Sermon for Sunday, October 4, 2020 || Proper 22A || Philippians 3:4b-14
Today, I want to talk about power. Like the word ‘love,’ we use the word ‘power’ to mean several things, which makes any discussion about power challenging. I’m going to move through three understandings of power, and I hope you will stick with me because the third one is the one we are aiming for. Also, I’m going to use Star Wars to illustrate the three types of power. (I’ve only used one Star Wars reference this year, so I’m well within my limits.)
Continue reading “Three Kinds of Power (With a Lot of Help from Star Wars)”
Sermon for Sunday, September 27, 2020 || Proper 21A || Matthew 21:23-32
There are a lot of contenders for most famous comedy routine of all time. There’s Monty Python’s Dead Parrot sketch or perhaps, “No one expects the Spanish Inquisition!” There’s the cheeseburger skit from the early days of Saturday Night Live. There’s George Carlin’s seven words you can never say on TV (which are also words I won’t say in a sermon). But they all fall short of one comedy routine, the absolute pinnacle: the baseball routine of Abbott and Costello, commonly called “Who’s on first.” The Yankees have some players with very strange names, and as Abbott teaches the players to Costello, Costello gets increasingly confused and frustrated.
Abbott begins by telling him the infielders: “Who’s on first, What’s on second, I Don’t Know’s on third.”
Continue reading “I Don’t Know (Third Base!)”
Sermon for Sunday, September 20, 2020 || Proper 20A || Exodus 16:2-15
At the end of this sermon, I’m going to talk about the prophetic voice of the movie Frozen II, but first let me talk about the church hymn board affixed to the wall to my left. This is the attractive wooden rack into which our altar guild slides in the numbers that correspond to particular songs in our hymnal. At the top of the rack, we display the particular Sunday of the church year. I haven’t touched the hymn board since the last time we used it. I’ve left it alone as a memento from our last in-person gathering. Right now the hymn board reads the “3rd Sunday in Lent.” Half a year ago.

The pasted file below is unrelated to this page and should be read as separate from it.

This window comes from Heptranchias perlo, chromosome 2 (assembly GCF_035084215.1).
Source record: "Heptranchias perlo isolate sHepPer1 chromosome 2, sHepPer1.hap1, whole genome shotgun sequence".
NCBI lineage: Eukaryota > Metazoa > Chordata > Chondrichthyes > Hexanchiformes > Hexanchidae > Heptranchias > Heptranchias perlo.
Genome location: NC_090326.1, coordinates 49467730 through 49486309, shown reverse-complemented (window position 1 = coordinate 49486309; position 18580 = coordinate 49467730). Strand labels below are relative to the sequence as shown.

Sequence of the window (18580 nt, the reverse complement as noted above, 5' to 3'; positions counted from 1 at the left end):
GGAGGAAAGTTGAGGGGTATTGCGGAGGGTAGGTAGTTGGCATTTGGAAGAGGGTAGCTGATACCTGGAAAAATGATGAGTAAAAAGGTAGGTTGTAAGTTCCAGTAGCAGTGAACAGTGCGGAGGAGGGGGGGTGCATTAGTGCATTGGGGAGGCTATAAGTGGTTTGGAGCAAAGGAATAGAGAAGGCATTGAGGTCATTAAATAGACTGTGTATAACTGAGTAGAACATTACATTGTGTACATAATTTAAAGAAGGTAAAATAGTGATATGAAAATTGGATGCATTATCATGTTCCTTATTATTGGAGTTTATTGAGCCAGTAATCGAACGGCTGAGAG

I remember the anguished discussion the vestry had about closing the church building back in March. We had no idea how bad the pandemic would get, but the writing was on the wall. Thankfully, the vestry made the hard choice in that moment of uncertainty. Now, six months later, we are faced with the opposite hard choice: how and when to invite people back to in-person services as we balance our need for physical proximity with our collective goal of deterring the spread of the virus.
Continue reading “Surge Capacity”
Sermon for Sunday, September 13, 2020 || Proper 19A || Romans 14:1-12
Today’s sermon is a meditation. In a minute, I’m going to invite you to find a relaxing sitting position, which will be easier on your couch than if you were here sitting on a hard pew. I decided to offer a meditation today because recently I’ve been feeling my jaw clenching more and more. Sleep isn’t restful. I’m on edge all the time. I’d wager you are responding to the abnormally high level of stress in our society in similar ways. A friend of mine has a newborn in the NICU whom he says is there because he has to “remember to breathe.” I think that goes for all of us right now.
So, in lieu of my regularly scheduled sermon, I’d like to lead us all through a meditation designed to bring our ultimate future into this present moment. This is a meditation about God’s presence and promise when death is an ever-present reality. I’m offering it because today’s reading from Paul’s letter to the Romans includes a paragraph that we read as the third stanza of the opening anthem at the beginning of every Episcopal funeral. All four stanzas are quotations from scripture, and I’d like to meditate on them with you this morning. This might seem like a strange thing to do – focus on words spoken after someone has died. But these words are shared with those who remain, and I believe these scriptural truths actually help to bring us more fully alive.
Continue reading “The Funeral Anthem: A Meditation”
Sermon for Sunday, September 6, 2020 || Proper 18A || Matthew 18:15-20
“For where two or three are gathered in my name, I am there among them.” Jesus says this amazing promise at the end of our Gospel reading this morning. We’ve heard this promise every week since we began worshiping together online at the start of the pandemic. At the end of the service of Morning Prayer, we say a prayer written in the early centuries of the Church by St. John Chrysostom:
“Almighty God, you have given us grace at this time with one accord to make our common supplication to you; and you have promised through your well-beloved Son that when two or three are gathered together in his Name you will be in the midst of them…”
I am so thankful that our Gospel reading inspired John Chrysostom to write this prayer, especially in these days when we cannot be in close physical proximity with each other. The prayer reminds us of the singular truth that Christ connects us one to another. But “I am there among them” is a rather anemic translation. I “am in the midst of them” is better. The original language translates most directly to, “I am there in the middle of them.”
Continue reading “In the Middle of Them”